The scope of this decision was good news, not just for anyone with a god, but anyone with a voice. The Watchtower argued for freedom of religion, but the Court decided on behalf of free speech. It remains one of the most important cases in Supreme Court history, assuring First Amendment rights for every citizen.

Gathie and Marie Barnett

This story of heroism from the Jehovah’s Witness’ past makes current events doubly personal. Even though I’ve long left the Witnesses, when Trump’s evangelical leader, pastor Robert Jeffress, said that ball players who don’t take the knee ought to be “shot in the head,” it was, excuse the pun, triggering. I can only imagine how this must feel to Black folks who remember the violent reactions to their peaceful protests in the 1960s. Because that could happen again. As a nation, we’ve already been down this road. The first time was bad enough. Now it’s lethally stupid.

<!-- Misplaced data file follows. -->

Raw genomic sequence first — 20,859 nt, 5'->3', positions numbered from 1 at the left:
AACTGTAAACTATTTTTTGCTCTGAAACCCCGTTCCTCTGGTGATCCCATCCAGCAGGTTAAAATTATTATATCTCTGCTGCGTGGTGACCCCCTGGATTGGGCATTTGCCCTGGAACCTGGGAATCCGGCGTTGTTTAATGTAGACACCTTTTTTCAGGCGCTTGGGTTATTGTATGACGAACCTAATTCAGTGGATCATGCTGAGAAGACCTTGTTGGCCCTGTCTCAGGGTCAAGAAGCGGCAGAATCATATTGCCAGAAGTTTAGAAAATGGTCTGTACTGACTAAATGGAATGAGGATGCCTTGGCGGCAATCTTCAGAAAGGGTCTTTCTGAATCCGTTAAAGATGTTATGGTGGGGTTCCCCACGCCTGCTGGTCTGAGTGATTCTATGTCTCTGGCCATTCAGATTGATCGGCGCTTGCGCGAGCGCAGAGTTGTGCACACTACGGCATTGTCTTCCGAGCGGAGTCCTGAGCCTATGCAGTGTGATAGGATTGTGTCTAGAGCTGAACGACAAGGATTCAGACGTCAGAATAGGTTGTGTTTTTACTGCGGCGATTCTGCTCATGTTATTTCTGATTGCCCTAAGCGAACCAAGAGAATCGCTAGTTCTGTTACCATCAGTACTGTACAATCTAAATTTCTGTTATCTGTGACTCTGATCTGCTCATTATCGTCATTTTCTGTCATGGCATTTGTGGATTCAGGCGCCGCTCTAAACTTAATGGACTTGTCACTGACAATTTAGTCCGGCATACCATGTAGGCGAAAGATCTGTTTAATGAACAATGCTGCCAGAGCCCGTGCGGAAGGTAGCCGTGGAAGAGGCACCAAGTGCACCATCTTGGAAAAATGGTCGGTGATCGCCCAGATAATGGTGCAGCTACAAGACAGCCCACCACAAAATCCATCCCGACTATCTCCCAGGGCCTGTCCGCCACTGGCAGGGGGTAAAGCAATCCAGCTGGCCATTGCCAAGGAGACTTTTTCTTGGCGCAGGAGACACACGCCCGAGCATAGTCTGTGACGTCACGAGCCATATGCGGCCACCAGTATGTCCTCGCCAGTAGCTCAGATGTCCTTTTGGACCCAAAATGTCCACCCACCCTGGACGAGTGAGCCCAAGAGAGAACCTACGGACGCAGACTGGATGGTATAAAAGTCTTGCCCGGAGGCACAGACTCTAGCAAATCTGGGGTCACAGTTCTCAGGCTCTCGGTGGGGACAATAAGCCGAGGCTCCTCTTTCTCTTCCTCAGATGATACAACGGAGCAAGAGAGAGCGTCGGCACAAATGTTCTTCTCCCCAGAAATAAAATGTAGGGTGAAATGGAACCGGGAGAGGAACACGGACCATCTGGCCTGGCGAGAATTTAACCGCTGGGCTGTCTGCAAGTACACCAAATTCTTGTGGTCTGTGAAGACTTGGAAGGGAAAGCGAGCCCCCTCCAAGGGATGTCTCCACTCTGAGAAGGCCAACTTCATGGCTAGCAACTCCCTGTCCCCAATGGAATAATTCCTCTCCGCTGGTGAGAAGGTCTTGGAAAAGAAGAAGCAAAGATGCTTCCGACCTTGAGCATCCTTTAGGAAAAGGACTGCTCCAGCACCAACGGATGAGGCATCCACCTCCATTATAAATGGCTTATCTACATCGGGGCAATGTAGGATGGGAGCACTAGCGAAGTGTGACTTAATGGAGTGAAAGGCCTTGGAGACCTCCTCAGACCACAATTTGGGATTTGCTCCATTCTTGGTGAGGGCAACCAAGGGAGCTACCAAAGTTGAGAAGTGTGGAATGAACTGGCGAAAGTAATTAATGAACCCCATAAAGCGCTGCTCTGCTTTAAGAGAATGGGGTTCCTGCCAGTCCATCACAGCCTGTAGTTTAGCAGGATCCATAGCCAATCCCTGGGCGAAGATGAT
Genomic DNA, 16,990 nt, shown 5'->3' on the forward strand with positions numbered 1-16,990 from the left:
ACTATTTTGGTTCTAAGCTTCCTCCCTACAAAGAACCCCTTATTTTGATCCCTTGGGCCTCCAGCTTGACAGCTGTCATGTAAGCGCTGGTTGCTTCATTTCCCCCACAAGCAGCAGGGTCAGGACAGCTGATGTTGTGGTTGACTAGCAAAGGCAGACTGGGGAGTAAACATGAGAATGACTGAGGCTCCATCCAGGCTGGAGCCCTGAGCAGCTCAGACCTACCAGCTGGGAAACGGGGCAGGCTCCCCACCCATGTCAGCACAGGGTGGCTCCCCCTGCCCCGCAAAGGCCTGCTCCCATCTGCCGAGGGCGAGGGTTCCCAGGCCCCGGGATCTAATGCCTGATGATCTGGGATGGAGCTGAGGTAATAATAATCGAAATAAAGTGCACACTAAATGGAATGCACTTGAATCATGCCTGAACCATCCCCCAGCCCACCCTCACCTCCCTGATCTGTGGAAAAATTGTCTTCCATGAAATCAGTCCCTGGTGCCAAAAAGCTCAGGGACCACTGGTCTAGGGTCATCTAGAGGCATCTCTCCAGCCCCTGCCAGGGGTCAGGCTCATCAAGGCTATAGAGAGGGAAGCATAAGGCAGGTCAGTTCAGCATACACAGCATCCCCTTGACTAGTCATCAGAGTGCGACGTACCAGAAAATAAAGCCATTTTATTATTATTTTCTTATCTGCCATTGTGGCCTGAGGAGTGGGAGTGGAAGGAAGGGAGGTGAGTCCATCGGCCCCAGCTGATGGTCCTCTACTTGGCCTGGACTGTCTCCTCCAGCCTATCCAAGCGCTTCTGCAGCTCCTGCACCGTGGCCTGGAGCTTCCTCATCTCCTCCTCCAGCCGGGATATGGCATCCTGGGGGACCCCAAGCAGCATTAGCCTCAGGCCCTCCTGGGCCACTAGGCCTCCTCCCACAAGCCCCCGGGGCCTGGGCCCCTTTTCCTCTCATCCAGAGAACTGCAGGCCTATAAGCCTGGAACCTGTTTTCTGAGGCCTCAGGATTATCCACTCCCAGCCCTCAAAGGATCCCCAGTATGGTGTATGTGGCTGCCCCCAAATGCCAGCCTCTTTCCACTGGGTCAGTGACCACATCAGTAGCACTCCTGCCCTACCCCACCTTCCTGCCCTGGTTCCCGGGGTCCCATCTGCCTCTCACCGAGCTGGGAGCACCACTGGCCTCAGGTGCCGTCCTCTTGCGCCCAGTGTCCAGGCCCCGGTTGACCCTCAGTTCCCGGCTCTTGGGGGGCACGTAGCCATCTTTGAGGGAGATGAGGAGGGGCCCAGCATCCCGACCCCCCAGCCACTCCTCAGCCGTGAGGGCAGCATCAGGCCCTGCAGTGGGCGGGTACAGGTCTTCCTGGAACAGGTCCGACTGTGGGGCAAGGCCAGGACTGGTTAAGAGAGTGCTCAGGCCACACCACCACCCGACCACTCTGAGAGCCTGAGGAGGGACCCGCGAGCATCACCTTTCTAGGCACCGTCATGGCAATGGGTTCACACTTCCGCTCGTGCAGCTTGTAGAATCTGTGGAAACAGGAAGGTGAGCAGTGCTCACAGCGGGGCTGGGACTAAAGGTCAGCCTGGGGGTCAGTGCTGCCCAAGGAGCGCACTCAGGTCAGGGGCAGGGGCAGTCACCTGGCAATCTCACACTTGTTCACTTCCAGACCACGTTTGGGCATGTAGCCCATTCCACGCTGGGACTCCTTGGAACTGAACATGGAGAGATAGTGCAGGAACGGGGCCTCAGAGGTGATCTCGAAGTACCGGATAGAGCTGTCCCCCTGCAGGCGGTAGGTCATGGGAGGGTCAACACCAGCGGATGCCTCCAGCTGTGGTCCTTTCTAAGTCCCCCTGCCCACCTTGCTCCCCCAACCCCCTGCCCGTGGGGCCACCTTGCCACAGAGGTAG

The point is, the dispute was settled. Barnette effectively shuts down the president or any other official “high or petty” who would try to bully citizens into standing for the national anthem. Trump is on the wrong side of the law, human rights and history. What he’s calling for is illegal. Well, we already knew that.

I may have more than my share of misgivings about having been raised in a cult. Yet some good did come of it: the Witnesses taught me to stand (or sit) for what I believe to be true—even in the face of threats and opposition. Later, after I lost my faith, I discovered a love for my country that I hadn’t allowed myself to express, which I hadn’t even admitted to myself. The first time I stood for the national anthem, I even got a little choked up, and I still stand with pride. Next time I’m given the opportunity to stand, however, I’m not sure yet what I’ll do. I do know that right now, I would turn to Colin Kaepernick—or anyone else who chooses to take a knee—and give them a hearty, proper, 45-degree salute.